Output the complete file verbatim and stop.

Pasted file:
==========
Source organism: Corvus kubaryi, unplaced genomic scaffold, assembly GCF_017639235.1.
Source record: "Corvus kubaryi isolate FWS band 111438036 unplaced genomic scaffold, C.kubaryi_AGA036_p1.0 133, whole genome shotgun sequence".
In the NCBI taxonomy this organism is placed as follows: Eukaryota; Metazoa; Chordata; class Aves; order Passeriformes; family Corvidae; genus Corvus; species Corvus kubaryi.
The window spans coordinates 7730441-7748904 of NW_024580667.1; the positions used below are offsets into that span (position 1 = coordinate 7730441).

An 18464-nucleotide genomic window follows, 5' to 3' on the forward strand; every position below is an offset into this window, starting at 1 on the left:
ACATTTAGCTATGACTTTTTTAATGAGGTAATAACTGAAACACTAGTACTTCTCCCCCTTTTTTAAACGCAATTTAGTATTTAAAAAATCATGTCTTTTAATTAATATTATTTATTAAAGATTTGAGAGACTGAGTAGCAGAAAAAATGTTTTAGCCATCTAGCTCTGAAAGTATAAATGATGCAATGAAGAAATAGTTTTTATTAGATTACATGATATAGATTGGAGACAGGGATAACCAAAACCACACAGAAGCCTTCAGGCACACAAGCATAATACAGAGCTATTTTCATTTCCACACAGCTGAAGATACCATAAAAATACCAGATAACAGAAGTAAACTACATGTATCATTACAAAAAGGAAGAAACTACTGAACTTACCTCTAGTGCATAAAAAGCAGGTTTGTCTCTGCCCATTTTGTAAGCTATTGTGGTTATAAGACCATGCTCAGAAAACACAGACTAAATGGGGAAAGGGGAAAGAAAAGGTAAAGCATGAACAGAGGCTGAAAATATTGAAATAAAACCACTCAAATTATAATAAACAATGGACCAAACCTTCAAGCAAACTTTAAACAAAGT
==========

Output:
Source organism: Corvus kubaryi, unplaced genomic scaffold, assembly GCF_017639235.1.
Source record: "Corvus kubaryi isolate FWS band 111438036 unplaced genomic scaffold, C.kubaryi_AGA036_p1.0 133, whole genome shotgun sequence".
In the NCBI taxonomy this organism is placed as follows: Eukaryota; Metazoa; Chordata; class Aves; order Passeriformes; family Corvidae; genus Corvus; species Corvus kubaryi.
The window spans coordinates 7730441-7748904 of NW_024580667.1; the positions used below are offsets into that span (position 1 = coordinate 7730441).

An 18464-nucleotide genomic window follows, 5' to 3' on the forward strand; every position below is an offset into this window, starting at 1 on the left:
ACATTTAGCTATGACTTTTTTAATGAGGTAATAACTGAAACACTAGTACTTCTCCCCCTTTTTTAAACGCAATTTAGTATTTAAAAAATCATGTCTTTTAATTAATATTATTTATTAAAGATTTGAGAGACTGAGTAGCAGAAAAAATGTTTTAGCCATCTAGCTCTGAAAGTATAAATGATGCAATGAAGAAATAGTTTTTATTAGATTACATGATATAGATTGGAGACAGGGATAACCAAAACCACACAGAAGCCTTCAGGCACACAAGCATAATACAGAGCTATTTTCATTTCCACACAGCTGAAGATACCATAAAAATACCAGATAACAGAAGTAAACTACATGTATCATTACAAAAAGGAAGAAACTACTGAACTTACCTCTAGTGCATAAAAAGCAGGTTTGTCTCTGCCCATTTTGTAAGCTATTGTGGTTATAAGACCATGCTCAGAAAACACAGACTAAATGGGGAAAGGGGAAAGAAAAGGTAAAGCATGAACAGAGGCTGAAAATATTGAAATAAAACCACTCAAATTATAATAAACAATGGACCAAACCTTCAAGCAAACTTTAAACAAAGT